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‘Hotbeds Of Disease’: Underimmunized, Unvaccinated Families Tend To Live In Geographical Clusters, New Study Shows


Families with underimmunized or unvaccinated children tend to cluster together in close geographical proximity, a new study reveals, leading to what experts say is a “hotbed” of vaccine-preventable diseases. The findings of the spatial analysis are published in the journal Pediatrics.

“This research confirms anecdotal reports of underimmunization clusters,” said Tracy A. Lieu, MD, MPH, the study’s lead author, a Kaiser Permanente pediatrician, and director of the Kaiser Permanente Division of Research. “In addition, we found clusters in places we hadn’t anticipated.”

While the Centers for Disease Control and Prevention reports that vaccine rates remain high, some vaccine-preventable diseases, like measles, have made comebacks in recent years as a discredited, but nonetheless widespread, anti-vaccine movement has continued to grow.

Dr. Lieu and colleagues hope that by identifying clusters of people who refuse to vaccinate their children or refuse certain shots, researchers can better target prevention efforts.

For the new study, they analyzed records for 154,424 children born between 2000 and 2011 in 13 California counties. All were members of Kaiser Permanente Northern California, a large nonprofit health plan.

Nearly 1 in 4 children in ‘clusters’ at risk of vaccine-preventable diseases

Using those records, they were able to identify five clusters with higher rates of three-year-olds who had missed at least one vaccine. About 18 percent to 23 percent of children in those clusters were underimmunized, compared to about 11 percent of children outside those clusters.

Children whose parents refused vaccines were also clustered in geographic areas. Rates of refusal ranged from about 6 percent to about 14 percent in the clusters, compared to about 3 percent outside of those areas.

According to the CDC, children are considered to be underimmunized when they miss one or more recommended vaccine doses before age three, while vaccine refusal means not allowing a child to receive any vaccines.

In addition to targeting those areas for public health messages, Dr. Lieu said doctors can be more alert to the possibility of vaccine-preventable disease. “If you know there is a cluster of undervaccination or vaccine refusal in a certain area, you may be more vigilant,” she said.

The study can’t say why these areas of underimmunization and vaccine refusal formed, but researchers say misinformation about vaccine safety is a likely reason.

“This really identifies a nice mechanism to identify where there might be a problem with misconceptions or whatever the reason is, but an area where resources can be well spent to provide more focused information and dispel and misinformation people may have,” Dr. Lieu said. “Our findings raise awareness that there may be communities where parents have more vaccine hesitancy and may be interested in more information or more in-depth conversations with their children’s doctors.”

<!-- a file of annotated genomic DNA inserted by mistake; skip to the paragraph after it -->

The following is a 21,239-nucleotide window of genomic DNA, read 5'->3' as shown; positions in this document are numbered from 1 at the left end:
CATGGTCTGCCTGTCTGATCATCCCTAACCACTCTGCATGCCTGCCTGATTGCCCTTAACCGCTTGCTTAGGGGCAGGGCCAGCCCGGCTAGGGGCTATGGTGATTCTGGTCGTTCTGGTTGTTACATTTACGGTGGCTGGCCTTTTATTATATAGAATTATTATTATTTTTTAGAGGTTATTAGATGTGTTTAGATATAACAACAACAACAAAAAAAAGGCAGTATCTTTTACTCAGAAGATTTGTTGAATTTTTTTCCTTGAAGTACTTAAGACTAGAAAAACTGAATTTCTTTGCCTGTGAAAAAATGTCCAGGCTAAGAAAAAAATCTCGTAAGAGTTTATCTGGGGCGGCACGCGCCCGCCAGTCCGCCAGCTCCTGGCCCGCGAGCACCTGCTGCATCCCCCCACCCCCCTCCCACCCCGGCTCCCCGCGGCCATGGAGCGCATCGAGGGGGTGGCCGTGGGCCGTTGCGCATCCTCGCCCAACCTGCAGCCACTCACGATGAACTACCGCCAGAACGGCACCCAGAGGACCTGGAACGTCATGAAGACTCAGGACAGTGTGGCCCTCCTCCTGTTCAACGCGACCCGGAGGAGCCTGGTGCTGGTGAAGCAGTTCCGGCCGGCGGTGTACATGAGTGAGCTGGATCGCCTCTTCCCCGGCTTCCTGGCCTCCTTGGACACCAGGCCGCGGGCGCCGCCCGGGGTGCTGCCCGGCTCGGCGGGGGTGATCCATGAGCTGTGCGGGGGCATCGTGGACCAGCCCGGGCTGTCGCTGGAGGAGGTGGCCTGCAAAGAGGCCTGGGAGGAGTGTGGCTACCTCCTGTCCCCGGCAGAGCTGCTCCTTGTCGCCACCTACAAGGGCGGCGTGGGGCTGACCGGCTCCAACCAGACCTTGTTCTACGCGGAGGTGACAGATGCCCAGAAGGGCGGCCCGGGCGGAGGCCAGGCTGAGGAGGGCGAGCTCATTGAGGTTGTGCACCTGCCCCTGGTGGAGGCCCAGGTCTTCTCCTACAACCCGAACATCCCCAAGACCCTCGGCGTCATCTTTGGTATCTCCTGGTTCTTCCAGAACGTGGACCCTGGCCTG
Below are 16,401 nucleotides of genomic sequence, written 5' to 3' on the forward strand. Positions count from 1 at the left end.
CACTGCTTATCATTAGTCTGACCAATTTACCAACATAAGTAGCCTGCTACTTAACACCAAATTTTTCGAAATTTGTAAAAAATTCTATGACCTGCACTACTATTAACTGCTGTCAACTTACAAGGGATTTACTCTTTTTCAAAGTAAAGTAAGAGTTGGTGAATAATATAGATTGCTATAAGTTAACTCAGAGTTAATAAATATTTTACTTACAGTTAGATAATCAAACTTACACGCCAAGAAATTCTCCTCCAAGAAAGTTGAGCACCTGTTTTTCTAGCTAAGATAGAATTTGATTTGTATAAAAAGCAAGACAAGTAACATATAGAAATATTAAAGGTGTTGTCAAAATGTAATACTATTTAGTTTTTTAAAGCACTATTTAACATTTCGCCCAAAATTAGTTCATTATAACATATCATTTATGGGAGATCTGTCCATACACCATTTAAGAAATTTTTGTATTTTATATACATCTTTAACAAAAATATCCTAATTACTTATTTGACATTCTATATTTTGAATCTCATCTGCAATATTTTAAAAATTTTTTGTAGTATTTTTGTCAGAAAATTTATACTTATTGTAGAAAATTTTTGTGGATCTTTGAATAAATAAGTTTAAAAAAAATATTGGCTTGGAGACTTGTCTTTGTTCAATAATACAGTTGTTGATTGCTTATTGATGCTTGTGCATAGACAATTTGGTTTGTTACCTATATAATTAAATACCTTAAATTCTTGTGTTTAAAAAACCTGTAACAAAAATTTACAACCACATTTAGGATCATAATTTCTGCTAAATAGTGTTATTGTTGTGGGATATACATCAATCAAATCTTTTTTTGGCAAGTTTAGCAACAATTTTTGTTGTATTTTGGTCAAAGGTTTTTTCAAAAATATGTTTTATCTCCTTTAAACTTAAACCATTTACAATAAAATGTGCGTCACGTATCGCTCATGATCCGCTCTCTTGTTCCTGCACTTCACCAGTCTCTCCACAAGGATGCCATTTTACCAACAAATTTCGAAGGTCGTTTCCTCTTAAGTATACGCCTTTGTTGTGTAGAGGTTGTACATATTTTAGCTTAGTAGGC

Anti-vaccine consequences

The Centers for Disease Control’s immunization schedule recommends a minimum of 17 separate injections during a child’s first two years of life, including for hepatitis A and B, diphtheria, tetanus, pertussis, influenza, polio, measles, mumps, rubella, and pneumococcal virus. Underimmunization is associated with elevated risk of vaccine-preventable disease, while nonmedical immunization exemption and refusal have been associated with increased community risk of measles and pertussis.

While vaccination rates in the U.S. stayed extremely high for decades, they began to drop after publication of a study in 1998 that claimed to link ingredients in the MMR (measles, mumps, rubella) vaccine to autism. The alleged connection has since been widely discredited in scientific, medical and governmental circles, but the anti-vaccination movement still thrives. Exemption rates based on medical, religious or personal beliefs have risen across the country in the past decade, especially in states such as California and Oregon.

Medical experts, meanwhile, cite years of research that have consistently proven that vaccines are safe and effective, warning that refusing to vaccinate is dangerous for individual families and the public at large. Indeed, many experts are taking the position that vaccination is not just a personal choice, but a social responsibility, as those refusing vaccinations could compromise herd immunity for the rest of us.

“Clusters of families who are not vaccinating their children are inadvertently creating communities with weaker herd immunities, further increasing the likelihood of an infectious outbreak,” Daniel Rubin and Sophie Kasimow write in the Michigan Law Review. They continue:

As people lose sight of how their own welfare is connected to that of society, they may fail to adequately respect the importance of a collective herd immunity. While some groups of like-minded parents have formed tightly knit communities in solidarity with each other, they may not see themselves in solidarity with a family two zip codes away.

Being vaccinated, like paying taxes or serving on a jury, can be considered a responsibility of citizenship. Those who do not take precaution via vaccination have failed to fulfill a duty, albeit a civic one.


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